Blessed Pope Pius IX (1792 - 1878)
for February 7
Blessed Pope Pius IX was born Giovanni Maria Mastai-Ferretti. He was an intelligent and reverent young man who was afflicted with epilepsy. Giovanni attended Piarist College in Volterra, Italy, and then continued his studies in Rome. He wished to join the Papal Noble Guard, but was not admitted due to his epilepsy. After his rejection, Giovanni studied theology at the Roman Seminary. During his studies at the seminary, his epilepsy disappeared. Giovanni was chosen pope in 1846, and took the name Pius IX. Pope Pius IX was the longest-serving pope in the history of the Catholic Church, acting as pope for almost 32 years. During his papacy, he convened the First Vatican Council. Pope Pius IX also defined the dogma of the Immaculate Conception of the Blessed Virgin Mary, stating that Mary was conceived without original sin. He was the last pope to rule the Papal States. Blessed Pope Pius IX passed on to his heavenly reward on February 7, 1878, and is buried in the Papal Basilica of San Lorenzo fuori le Mura in Rome, Italy.
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"Do not lord it over those in your charge, but be examples to the flock" (1 Peter 5:3). Jesus asked Peter to be the first leader of the community that came to be known as the Church. In this letter attributed to Saint Peter, he gives other leaders the advice not to “lord [their leadership] over” others. True Christian leaders do not act out of pride and arrogance, but out of service and humility. Today we might not be assigned a flock as such, but we each have groups of people with whom we relate. Lording our knowledge or position over others will not witness to them the love of Christ. But working with others, listening, caring, and taking responsibility are all ways to witness to true Christian leadership. (Taken from “Take Ten: Daily Bible Reflections for Teens.”)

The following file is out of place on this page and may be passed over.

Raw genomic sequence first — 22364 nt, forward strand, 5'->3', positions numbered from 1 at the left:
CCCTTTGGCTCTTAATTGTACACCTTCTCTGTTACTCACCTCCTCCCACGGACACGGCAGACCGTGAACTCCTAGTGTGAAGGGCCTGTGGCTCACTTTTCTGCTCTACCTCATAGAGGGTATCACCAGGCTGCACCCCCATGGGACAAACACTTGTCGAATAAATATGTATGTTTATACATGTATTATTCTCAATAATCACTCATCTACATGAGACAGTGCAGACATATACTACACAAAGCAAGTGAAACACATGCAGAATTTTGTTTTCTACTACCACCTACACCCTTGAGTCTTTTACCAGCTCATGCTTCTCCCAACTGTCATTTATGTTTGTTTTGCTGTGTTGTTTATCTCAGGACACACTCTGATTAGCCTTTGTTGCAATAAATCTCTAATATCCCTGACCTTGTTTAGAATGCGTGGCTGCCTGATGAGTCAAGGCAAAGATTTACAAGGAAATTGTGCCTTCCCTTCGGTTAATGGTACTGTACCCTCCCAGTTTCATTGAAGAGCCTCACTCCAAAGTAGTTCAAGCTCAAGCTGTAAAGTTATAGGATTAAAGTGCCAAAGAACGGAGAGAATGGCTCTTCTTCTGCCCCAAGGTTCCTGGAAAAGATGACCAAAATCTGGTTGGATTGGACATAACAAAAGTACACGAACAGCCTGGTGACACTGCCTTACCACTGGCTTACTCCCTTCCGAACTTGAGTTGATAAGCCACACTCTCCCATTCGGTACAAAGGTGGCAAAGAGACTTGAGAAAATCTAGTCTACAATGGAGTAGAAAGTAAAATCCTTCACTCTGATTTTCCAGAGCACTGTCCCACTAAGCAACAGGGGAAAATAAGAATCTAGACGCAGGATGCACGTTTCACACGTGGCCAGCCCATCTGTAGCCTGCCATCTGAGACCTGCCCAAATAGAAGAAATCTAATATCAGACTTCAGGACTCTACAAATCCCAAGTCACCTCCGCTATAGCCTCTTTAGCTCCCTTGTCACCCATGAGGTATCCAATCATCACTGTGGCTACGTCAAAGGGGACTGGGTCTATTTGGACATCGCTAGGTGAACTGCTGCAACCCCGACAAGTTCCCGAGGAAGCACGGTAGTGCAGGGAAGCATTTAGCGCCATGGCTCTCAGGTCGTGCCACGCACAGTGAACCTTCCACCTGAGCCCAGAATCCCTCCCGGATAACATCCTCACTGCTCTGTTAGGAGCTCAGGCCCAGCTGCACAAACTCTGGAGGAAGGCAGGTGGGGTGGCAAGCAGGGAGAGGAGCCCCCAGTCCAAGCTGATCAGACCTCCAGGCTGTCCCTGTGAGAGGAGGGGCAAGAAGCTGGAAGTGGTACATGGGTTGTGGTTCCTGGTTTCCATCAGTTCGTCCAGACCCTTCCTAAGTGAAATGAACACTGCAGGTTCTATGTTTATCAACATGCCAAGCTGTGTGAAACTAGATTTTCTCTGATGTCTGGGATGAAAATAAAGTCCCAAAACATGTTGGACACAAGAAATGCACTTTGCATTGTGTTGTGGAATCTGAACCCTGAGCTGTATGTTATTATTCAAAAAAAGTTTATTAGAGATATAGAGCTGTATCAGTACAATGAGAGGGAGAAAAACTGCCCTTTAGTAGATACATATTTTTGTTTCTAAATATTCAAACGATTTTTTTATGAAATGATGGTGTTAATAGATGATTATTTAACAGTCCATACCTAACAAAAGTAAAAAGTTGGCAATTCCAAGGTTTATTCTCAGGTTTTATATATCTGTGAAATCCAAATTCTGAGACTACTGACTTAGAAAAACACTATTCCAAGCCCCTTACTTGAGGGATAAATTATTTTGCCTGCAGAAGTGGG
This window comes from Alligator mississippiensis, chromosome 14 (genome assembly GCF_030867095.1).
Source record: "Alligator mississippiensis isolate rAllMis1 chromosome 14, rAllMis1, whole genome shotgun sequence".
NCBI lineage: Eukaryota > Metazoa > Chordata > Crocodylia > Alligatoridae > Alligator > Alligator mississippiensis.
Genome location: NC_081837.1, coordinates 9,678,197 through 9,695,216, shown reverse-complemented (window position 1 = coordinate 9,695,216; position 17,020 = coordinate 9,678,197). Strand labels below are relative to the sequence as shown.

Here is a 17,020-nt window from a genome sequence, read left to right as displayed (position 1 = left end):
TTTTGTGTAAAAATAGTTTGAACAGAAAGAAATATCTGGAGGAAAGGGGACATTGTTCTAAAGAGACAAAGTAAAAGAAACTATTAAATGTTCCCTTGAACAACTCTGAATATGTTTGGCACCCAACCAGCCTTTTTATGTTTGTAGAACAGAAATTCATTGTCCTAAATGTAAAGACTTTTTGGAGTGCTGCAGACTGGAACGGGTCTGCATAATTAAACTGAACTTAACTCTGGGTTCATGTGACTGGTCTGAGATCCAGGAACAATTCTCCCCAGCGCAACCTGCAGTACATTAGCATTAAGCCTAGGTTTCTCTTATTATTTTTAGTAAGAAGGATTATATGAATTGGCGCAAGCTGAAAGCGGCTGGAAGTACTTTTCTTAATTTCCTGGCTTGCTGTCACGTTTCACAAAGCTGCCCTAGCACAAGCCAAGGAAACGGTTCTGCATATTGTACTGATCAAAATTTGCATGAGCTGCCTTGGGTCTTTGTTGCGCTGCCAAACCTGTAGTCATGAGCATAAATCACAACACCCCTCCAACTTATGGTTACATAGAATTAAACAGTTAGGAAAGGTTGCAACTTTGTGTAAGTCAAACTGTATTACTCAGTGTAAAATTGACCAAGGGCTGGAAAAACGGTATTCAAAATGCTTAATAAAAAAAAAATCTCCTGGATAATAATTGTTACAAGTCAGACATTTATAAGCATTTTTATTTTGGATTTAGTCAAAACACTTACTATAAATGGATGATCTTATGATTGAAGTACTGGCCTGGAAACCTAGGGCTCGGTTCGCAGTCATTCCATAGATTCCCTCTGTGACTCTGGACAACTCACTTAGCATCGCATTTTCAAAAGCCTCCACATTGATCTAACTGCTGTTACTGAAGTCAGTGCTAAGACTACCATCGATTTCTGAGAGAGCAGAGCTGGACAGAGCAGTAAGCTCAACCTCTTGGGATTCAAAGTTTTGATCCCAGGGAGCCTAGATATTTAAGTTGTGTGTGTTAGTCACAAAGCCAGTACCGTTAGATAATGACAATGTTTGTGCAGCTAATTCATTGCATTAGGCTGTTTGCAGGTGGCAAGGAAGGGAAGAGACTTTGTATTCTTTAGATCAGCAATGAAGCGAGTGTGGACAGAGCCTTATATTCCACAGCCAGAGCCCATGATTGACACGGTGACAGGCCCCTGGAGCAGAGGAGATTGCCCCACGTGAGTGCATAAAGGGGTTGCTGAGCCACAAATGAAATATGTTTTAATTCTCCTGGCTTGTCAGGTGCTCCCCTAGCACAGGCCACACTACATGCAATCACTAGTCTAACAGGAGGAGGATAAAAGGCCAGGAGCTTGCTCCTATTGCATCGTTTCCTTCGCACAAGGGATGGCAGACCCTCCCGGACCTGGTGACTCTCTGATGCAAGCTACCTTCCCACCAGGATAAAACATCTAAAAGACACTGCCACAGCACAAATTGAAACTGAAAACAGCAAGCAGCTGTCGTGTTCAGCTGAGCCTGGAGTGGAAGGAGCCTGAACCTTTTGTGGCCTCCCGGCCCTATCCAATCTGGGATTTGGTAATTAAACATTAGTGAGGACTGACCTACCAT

Dear Jesus, help me to exercise true Christian leadership. Assist me in making my life one that reflects your values and inspires others to follow you. (Taken from “Take Ten: Daily Bible Reflections for Teens.”)